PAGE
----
...family, friends, home and other tidbits of a blessed life

Wednesday, December 2, 2009

Christmas Traditions - What are yours?

Traditions are a big part of the Christmas Season. I find that as I get older that they mean more and more. They a bit of permanence in this hectic world. They are a soothing ritual. They are a way to connect with those who are not with us anymore.

In this photo:
a lace table runner from my godmother
an old family photo of my grandparents
and a Schwibbogen.

I am of German descent so we partake in lots of German traditions. We have St. Nikolaus day on December 6, the Christkind comes on December 24, and we have lots of European delights. So just what is a Schwibbogen? As taken from Wikipedia:


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A typical Schwibbogen

A Schwibbogen is a decorative candle-holder from the Ore Mountains (Erzgebirge) region of Saxony, Germany.

The first metal Schwibbogen was made in 1740 by the blacksmith Teller in Johanngeorgenstadt, a town in the west of the mountain range. The next candle arches always consisted of black ore. There were made out of one single forged piece and could be painted. The number of candles varies with the size of the arc. The original one featured 11.

The most famous design was created by Paula Jordan in 1937 for a show in Schwarzenberg. It depicted the 3 main sources of income of the people in the region in the 18th and 19th century. Thus the Schwibbogen showed apart from some traditional symbols; 2 miners, 1 wood carver, a bobbin lace maker, a Christmas Tree, 2 miner's hammers, 2 crossed swords, and an angel. It holds 7 candles. Contrary to popular belief the candle holder was always associated with Christmas. The light symbolizes the longing of the miners who didn't see the daylight in winter for weeks sometimes due to their long working hours below the surface. Over time the designs changed. Especially in the last few decades after the World War II the Schwibbogen has reached not only a new popularity, but has changed a lot in its looks. Now it is typically made out of wood which depicts historical or religious scenes. But there are even landscapes, skylines, advertisements ... there is almost no limit to the possibilities. What remains is the link to Christmas traditions. Especially in the Ore Mountains the windows of the houses in villages and towns feature a lit candle arc - usually with the traditional designs or at least local scenes.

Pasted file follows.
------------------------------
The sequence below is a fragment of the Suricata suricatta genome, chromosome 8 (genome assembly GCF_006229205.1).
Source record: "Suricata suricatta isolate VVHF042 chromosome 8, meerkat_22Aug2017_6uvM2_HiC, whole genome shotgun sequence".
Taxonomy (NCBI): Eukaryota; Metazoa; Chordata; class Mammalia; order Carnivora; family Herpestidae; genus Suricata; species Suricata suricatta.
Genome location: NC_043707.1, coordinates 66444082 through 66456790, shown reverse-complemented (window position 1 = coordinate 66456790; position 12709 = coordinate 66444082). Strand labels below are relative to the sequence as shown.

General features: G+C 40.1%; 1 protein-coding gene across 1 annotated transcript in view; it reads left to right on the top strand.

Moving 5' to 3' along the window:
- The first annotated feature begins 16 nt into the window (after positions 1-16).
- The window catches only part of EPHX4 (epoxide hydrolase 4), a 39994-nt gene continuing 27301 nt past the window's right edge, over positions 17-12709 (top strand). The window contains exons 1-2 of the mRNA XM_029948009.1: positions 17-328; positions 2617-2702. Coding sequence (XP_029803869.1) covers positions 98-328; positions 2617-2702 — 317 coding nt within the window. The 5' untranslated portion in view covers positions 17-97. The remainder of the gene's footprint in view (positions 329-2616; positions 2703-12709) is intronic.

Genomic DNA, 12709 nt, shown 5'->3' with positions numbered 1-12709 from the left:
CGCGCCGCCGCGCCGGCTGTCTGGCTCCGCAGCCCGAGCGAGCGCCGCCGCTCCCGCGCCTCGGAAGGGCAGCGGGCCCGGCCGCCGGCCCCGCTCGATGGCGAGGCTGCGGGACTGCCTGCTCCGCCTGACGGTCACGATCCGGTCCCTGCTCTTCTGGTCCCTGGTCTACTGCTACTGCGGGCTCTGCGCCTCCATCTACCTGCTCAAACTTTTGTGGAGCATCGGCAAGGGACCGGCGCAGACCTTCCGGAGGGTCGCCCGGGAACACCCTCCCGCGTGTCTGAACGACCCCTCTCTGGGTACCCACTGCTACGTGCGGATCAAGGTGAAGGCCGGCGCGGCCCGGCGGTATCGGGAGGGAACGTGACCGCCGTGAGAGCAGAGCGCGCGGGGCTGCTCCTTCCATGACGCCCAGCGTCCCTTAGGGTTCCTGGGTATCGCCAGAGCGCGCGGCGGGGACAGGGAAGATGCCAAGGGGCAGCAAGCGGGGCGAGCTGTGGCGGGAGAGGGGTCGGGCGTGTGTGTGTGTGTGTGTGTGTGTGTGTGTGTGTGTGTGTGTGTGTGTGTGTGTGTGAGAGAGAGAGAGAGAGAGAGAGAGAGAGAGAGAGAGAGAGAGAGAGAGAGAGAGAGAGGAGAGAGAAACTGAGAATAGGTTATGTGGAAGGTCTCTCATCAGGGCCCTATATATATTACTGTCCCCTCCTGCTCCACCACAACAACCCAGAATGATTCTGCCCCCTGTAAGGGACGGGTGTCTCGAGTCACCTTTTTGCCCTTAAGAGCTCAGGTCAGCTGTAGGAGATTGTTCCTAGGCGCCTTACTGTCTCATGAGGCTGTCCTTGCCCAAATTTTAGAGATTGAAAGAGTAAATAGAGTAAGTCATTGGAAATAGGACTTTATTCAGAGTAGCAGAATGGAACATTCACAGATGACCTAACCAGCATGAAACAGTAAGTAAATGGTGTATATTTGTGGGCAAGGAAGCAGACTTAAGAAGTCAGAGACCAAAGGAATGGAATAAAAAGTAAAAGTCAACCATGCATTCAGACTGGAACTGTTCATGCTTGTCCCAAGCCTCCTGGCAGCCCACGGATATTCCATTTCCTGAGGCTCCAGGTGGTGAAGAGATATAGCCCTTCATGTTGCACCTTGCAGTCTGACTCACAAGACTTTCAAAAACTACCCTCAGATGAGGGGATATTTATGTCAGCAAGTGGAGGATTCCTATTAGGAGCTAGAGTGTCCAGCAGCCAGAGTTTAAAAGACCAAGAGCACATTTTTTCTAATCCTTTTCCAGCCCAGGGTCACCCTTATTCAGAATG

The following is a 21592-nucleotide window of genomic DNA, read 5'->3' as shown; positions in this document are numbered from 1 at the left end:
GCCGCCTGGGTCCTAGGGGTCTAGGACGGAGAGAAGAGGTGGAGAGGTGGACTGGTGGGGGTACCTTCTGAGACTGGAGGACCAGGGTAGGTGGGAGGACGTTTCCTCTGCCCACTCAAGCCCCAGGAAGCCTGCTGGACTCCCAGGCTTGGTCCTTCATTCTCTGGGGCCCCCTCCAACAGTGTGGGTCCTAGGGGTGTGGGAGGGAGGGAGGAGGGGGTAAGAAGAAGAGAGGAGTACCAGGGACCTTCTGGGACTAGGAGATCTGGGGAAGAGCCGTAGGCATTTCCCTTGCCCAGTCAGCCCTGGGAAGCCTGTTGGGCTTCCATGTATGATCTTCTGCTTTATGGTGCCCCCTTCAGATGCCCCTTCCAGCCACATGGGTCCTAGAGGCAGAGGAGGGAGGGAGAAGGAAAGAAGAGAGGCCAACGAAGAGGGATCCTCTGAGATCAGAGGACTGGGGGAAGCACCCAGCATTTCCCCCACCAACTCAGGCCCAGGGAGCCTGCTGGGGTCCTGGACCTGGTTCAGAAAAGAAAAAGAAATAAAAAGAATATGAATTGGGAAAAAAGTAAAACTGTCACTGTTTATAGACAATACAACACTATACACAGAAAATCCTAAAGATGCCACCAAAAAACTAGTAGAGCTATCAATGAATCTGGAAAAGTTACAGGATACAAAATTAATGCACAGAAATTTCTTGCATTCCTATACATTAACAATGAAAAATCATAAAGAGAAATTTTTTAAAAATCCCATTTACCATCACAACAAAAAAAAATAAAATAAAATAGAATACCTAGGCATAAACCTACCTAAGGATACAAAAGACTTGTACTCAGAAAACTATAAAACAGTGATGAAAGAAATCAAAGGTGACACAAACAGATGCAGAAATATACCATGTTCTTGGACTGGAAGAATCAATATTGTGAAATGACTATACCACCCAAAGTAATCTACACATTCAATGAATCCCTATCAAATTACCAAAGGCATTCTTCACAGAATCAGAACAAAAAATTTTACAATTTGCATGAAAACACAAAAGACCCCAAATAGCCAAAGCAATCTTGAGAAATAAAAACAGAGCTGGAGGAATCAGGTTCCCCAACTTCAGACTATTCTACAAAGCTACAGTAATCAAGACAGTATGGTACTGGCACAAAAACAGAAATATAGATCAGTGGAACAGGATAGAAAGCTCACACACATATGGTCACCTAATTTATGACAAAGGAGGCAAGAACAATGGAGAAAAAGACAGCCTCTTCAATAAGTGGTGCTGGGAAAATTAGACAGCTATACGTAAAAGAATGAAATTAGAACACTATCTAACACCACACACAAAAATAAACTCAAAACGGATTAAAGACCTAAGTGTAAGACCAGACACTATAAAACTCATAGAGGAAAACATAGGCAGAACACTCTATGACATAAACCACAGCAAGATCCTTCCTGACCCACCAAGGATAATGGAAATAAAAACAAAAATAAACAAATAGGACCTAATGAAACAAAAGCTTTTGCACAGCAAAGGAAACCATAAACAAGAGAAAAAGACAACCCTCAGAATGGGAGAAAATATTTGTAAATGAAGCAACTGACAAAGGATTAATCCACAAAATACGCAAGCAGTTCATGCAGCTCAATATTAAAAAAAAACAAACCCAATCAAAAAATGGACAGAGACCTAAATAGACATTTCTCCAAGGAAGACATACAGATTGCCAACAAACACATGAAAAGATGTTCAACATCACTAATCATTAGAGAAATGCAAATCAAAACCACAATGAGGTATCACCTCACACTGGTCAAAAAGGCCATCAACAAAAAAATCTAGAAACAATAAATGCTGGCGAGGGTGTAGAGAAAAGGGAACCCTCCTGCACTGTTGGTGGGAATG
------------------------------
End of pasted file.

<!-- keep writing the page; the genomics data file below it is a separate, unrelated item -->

The town of Seiffen is particularly noted for its production of Schwibbogen in its craft shops, usually wooden arcs now.


Bobbie said...

As I read your blog tonite it reminds me of the reasons I love this season and at the same time I sometimes dread it. The traditions that help us to slow down and look at the more meaningful aspects of our lives are always welcome. I intend to focus more on the things that will be remembered long after I am gone this year. Thanks for the blog.

Stacy McGinnis said...

I love your christmas blog design, especially the snowman tipping his hat! :)


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